- Aggressive Progressive | To win on jobs, we need to move beyond congress: progressive strategy on jobs part 2
The second installment of an earlier linked series of articles.
- World Socialist Party (US) | The “logic” of Capitalism!
I was hoping for some sort of explanation into possible logical fallacies in capitalist theory. No such luck. All I got was this interesting little bit of irony.
Stop the Drug War (DRCNet) | Obama's Drug War Budget Destroys the Myth of Change
Strong rebuke for the White House's 2010 drug war budget.
Mises Economics Blog | "Who dat" owns the term "Super Bowl"? – Douglas French
Commenting on the trademark infringement involving the term "Super Bowl".
Mises Institute | Wage Earners and Employers – Ludwig von Mises
More reason not to fear the Citizens United case: "It is a myth that there prevails a conflict between the interests of the corporations and firms and those of the people employed by them. In fact, good profits and high real wages go hand in hand." —Still, though, I'm hearing from many different sources that the court brought up the First Amendment issue "sua sponte". If this is true, as it is looking more likely to be, I would consider that to be 'judicial activism'. I will have to update my prior posts where I denied the claim…. Read the rest of this entry »
TrueMajority.org | Aggressive Progressive: Fix the Budget, Fix America
I agree here with Drew Hudson that we should cut the defense budget, as we should cut the budget everywhere else. By "restarting the economy", I hope he means returning that money to the American taxpayers.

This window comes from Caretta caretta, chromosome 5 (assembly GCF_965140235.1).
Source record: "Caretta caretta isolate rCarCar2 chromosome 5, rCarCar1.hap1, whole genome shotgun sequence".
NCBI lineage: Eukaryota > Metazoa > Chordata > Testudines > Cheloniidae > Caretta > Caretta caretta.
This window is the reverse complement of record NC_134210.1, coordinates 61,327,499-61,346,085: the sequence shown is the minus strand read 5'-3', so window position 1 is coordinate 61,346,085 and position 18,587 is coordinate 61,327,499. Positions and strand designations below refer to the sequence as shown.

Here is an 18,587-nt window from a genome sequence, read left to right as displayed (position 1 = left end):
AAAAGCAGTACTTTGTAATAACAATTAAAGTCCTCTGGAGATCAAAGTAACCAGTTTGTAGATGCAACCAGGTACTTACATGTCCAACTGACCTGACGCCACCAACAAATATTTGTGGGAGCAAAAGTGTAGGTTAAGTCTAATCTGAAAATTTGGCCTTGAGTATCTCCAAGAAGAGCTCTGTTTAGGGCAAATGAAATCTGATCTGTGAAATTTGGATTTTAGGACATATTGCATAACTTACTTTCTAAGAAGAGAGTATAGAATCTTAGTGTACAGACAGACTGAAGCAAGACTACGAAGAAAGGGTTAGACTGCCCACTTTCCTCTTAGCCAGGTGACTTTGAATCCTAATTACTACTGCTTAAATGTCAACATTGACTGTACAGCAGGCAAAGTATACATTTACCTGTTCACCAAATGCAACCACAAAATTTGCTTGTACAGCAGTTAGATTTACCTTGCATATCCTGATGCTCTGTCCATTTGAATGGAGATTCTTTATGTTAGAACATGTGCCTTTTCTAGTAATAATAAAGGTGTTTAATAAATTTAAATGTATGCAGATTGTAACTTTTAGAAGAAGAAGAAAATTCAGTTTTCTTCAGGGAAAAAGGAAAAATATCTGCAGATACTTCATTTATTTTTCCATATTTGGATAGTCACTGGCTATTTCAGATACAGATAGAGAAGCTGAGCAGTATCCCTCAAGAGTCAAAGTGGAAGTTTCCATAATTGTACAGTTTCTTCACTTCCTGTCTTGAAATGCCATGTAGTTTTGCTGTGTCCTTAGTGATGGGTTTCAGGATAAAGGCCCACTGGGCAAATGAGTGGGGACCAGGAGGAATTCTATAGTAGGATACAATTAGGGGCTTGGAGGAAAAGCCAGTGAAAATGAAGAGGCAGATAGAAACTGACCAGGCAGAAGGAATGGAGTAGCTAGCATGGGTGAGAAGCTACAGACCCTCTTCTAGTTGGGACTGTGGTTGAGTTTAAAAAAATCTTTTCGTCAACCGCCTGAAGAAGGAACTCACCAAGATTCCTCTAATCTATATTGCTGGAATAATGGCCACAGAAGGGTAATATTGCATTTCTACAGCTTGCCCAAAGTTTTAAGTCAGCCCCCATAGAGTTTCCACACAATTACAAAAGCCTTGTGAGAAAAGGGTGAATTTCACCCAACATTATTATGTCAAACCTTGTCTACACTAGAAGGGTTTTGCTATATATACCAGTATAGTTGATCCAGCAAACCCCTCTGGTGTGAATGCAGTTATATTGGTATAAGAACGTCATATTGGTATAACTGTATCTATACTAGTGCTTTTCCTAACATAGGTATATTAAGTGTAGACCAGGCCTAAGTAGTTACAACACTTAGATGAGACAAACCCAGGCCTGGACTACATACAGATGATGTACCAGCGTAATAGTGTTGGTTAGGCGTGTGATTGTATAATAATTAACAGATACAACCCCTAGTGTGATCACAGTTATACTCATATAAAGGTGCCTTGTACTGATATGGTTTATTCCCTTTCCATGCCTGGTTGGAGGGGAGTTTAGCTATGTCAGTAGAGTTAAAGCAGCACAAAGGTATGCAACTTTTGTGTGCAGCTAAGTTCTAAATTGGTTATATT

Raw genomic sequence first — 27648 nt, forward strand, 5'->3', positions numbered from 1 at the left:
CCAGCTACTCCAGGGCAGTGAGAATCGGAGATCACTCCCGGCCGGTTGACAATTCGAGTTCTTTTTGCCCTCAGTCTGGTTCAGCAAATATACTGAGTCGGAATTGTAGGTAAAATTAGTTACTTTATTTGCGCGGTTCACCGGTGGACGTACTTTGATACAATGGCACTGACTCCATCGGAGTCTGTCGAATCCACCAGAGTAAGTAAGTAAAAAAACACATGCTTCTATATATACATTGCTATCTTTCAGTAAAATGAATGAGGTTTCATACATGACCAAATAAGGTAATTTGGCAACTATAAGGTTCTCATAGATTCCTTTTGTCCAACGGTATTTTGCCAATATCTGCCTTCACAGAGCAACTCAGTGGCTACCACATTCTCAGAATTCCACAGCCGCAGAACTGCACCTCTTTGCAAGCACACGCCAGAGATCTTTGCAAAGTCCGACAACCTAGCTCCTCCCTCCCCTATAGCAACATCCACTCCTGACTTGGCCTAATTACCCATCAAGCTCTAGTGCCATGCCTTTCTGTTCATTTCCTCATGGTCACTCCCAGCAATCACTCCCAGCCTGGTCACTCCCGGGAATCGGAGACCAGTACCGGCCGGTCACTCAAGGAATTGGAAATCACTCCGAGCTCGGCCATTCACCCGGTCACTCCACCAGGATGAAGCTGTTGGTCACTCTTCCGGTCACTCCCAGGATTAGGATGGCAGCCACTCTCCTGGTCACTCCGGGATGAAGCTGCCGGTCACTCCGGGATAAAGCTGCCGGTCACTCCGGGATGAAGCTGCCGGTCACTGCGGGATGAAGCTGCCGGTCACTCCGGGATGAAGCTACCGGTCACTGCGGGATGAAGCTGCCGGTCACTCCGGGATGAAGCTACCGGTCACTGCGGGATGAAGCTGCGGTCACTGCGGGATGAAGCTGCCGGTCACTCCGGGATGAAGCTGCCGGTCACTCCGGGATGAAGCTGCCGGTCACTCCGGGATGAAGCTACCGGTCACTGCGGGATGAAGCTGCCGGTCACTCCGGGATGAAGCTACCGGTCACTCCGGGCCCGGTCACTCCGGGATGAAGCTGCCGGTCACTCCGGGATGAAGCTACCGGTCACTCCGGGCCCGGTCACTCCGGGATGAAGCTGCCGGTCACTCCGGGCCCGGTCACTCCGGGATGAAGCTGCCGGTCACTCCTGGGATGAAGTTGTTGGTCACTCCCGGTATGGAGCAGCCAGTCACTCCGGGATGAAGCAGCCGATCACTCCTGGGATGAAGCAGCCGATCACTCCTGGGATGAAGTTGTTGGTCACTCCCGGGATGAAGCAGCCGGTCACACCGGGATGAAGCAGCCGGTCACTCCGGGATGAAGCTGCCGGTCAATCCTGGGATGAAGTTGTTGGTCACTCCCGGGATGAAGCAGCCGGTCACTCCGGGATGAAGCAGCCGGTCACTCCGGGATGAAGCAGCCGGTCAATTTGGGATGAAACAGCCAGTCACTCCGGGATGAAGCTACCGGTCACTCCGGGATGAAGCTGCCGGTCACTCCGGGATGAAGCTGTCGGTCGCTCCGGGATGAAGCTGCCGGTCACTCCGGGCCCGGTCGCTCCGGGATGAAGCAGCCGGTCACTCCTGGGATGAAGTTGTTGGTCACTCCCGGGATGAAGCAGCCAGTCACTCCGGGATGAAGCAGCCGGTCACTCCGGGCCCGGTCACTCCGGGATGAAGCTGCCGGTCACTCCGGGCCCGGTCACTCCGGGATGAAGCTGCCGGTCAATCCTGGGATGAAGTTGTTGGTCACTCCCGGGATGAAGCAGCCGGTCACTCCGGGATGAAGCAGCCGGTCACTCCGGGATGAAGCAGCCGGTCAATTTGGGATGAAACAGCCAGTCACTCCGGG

Link TV | Dean's Beans Blog: Lords of the Ring: Who Determines the Price of Coffee?
If nobody is willing to pay the farmers their production costs, then what does that say about the market's need for coffee? What will happen—what should happen—is that is that farmers will and should give up making coffee and find something else to do to provide for themselves. It's not easy to say to a large swath of South Americans: "Well, look, your coffee culture is obsolete. International traders are no longer willing to pay for what you do." But if that's the reality, then so be it. Part of the equation is: who is selling coffee at below the cost of production, and why? If big international coffee corporations are making a killing selling coffee, and if they actually want to survive, then they will do well not to bankrupt their suppliers. They should consider offering the farmers enough for the crop so that the farmers can keep their businesses going. The farmers should consider another line of work if nobody is willing to offer them enough to keep their business going. Read the rest of this entry »